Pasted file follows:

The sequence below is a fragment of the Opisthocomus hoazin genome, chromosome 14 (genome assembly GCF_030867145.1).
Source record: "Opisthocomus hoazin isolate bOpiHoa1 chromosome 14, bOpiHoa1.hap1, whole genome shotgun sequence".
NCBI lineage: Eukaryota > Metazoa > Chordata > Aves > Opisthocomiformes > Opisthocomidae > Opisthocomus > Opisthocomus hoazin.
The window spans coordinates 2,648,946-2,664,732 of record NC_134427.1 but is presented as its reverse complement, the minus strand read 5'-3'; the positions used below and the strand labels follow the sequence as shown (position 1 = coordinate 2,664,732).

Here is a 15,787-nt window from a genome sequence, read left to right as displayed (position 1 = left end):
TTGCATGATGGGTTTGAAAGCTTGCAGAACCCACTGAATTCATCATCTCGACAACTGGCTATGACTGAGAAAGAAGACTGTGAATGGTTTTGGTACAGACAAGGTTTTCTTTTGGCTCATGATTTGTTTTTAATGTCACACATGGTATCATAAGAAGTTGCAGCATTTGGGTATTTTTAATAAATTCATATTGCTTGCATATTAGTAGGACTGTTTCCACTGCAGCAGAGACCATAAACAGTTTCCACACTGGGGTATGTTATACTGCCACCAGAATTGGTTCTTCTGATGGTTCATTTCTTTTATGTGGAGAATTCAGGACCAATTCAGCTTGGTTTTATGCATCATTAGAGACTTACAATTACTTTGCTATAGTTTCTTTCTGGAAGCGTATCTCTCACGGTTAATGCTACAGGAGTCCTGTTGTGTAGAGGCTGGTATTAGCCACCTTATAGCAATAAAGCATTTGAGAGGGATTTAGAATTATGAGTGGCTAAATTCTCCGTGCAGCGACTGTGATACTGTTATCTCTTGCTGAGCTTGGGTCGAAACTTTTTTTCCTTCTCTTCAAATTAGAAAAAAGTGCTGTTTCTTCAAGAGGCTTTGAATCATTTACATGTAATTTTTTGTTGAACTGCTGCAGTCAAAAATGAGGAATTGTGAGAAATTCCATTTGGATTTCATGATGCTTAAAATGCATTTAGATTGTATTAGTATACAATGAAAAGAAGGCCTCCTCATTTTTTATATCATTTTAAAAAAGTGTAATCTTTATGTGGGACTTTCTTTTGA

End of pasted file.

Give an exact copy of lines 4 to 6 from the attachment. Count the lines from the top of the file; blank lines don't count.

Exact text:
The window spans coordinates 2,648,946-2,664,732 of record NC_134427.1 but is presented as its reverse complement, the minus strand read 5'-3'; the positions used below and the strand labels follow the sequence as shown (position 1 = coordinate 2,664,732).

Here is a 15,787-nt window from a genome sequence, read left to right as displayed (position 1 = left end):
TTGCATGATGGGTTTGAAAGCTTGCAGAACCCACTGAATTCATCATCTCGACAACTGGCTATGACTGAGAAAGAAGACTGTGAATGGTTTTGGTACAGACAAGGTTTTCTTTTGGCTCATGATTTGTTTTTAATGTCACACATGGTATCATAAGAAGTTGCAGCATTTGGGTATTTTTAATAAATTCATATTGCTTGCATATTAGTAGGACTGTTTCCACTGCAGCAGAGACCATAAACAGTTTCCACACTGGGGTATGTTATACTGCCACCAGAATTGGTTCTTCTGATGGTTCATTTCTTTTATGTGGAGAATTCAGGACCAATTCAGCTTGGTTTTATGCATCATTAGAGACTTACAATTACTTTGCTATAGTTTCTTTCTGGAAGCGTATCTCTCACGGTTAATGCTACAGGAGTCCTGTTGTGTAGAGGCTGGTATTAGCCACCTTATAGCAATAAAGCATTTGAGAGGGATTTAGAATTATGAGTGGCTAAATTCTCCGTGCAGCGACTGTGATACTGTTATCTCTTGCTGAGCTTGGGTCGAAACTTTTTTTCCTTCTCTTCAAATTAGAAAAAAGTGCTGTTTCTTCAAGAGGCTTTGAATCATTTACATGTAATTTTTTGTTGAACTGCTGCAGTCAAAAATGAGGAATTGTGAGAAATTCCATTTGGATTTCATGATGCTTAAAATGCATTTAGATTGTATTAGTATACAATGAAAAGAAGGCCTCCTCATTTTTTATATCATTTTAAAAAAGTGTAATCTTTATGTGGGACTTTCTTTTGA